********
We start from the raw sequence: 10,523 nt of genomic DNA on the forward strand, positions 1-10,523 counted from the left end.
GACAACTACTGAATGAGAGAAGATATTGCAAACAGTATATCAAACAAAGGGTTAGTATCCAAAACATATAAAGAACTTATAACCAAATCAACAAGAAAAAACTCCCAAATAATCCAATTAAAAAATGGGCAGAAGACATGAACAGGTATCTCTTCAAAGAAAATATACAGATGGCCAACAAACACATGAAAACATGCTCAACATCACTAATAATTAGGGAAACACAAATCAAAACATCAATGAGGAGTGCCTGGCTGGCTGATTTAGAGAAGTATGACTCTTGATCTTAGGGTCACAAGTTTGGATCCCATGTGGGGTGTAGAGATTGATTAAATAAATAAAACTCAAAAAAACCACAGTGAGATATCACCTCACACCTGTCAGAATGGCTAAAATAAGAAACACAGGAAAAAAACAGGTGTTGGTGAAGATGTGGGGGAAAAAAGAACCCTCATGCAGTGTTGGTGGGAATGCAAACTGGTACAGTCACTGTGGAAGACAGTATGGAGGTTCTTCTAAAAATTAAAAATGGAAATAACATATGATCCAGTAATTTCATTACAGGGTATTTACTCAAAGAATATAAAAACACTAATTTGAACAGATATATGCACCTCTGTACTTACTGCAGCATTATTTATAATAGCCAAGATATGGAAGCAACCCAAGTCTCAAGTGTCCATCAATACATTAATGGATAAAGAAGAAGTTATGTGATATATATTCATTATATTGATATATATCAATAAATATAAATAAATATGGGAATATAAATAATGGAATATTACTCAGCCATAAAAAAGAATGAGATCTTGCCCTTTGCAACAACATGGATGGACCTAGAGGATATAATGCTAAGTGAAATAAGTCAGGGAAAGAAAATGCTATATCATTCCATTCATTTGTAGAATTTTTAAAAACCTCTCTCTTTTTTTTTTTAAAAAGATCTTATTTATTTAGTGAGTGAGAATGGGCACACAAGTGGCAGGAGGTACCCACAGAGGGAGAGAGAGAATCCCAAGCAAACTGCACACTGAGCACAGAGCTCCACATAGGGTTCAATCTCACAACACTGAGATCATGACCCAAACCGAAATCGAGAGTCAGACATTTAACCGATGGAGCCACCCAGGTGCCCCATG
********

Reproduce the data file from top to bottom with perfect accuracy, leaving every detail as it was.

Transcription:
We start from the raw sequence: 10,523 nt of genomic DNA on the forward strand, positions 1-10,523 counted from the left end.
GACAACTACTGAATGAGAGAAGATATTGCAAACAGTATATCAAACAAAGGGTTAGTATCCAAAACATATAAAGAACTTATAACCAAATCAACAAGAAAAAACTCCCAAATAATCCAATTAAAAAATGGGCAGAAGACATGAACAGGTATCTCTTCAAAGAAAATATACAGATGGCCAACAAACACATGAAAACATGCTCAACATCACTAATAATTAGGGAAACACAAATCAAAACATCAATGAGGAGTGCCTGGCTGGCTGATTTAGAGAAGTATGACTCTTGATCTTAGGGTCACAAGTTTGGATCCCATGTGGGGTGTAGAGATTGATTAAATAAATAAAACTCAAAAAAACCACAGTGAGATATCACCTCACACCTGTCAGAATGGCTAAAATAAGAAACACAGGAAAAAAACAGGTGTTGGTGAAGATGTGGGGGAAAAAAGAACCCTCATGCAGTGTTGGTGGGAATGCAAACTGGTACAGTCACTGTGGAAGACAGTATGGAGGTTCTTCTAAAAATTAAAAATGGAAATAACATATGATCCAGTAATTTCATTACAGGGTATTTACTCAAAGAATATAAAAACACTAATTTGAACAGATATATGCACCTCTGTACTTACTGCAGCATTATTTATAATAGCCAAGATATGGAAGCAACCCAAGTCTCAAGTGTCCATCAATACATTAATGGATAAAGAAGAAGTTATGTGATATATATTCATTATATTGATATATATCAATAAATATAAATAAATATGGGAATATAAATAATGGAATATTACTCAGCCATAAAAAAGAATGAGATCTTGCCCTTTGCAACAACATGGATGGACCTAGAGGATATAATGCTAAGTGAAATAAGTCAGGGAAAGAAAATGCTATATCATTCCATTCATTTGTAGAATTTTTAAAAACCTCTCTCTTTTTTTTTTTAAAAAGATCTTATTTATTTAGTGAGTGAGAATGGGCACACAAGTGGCAGGAGGTACCCACAGAGGGAGAGAGAGAATCCCAAGCAAACTGCACACTGAGCACAGAGCTCCACATAGGGTTCAATCTCACAACACTGAGATCATGACCCAAACCGAAATCGAGAGTCAGACATTTAACCGATGGAGCCACCCAGGTGCCCCATG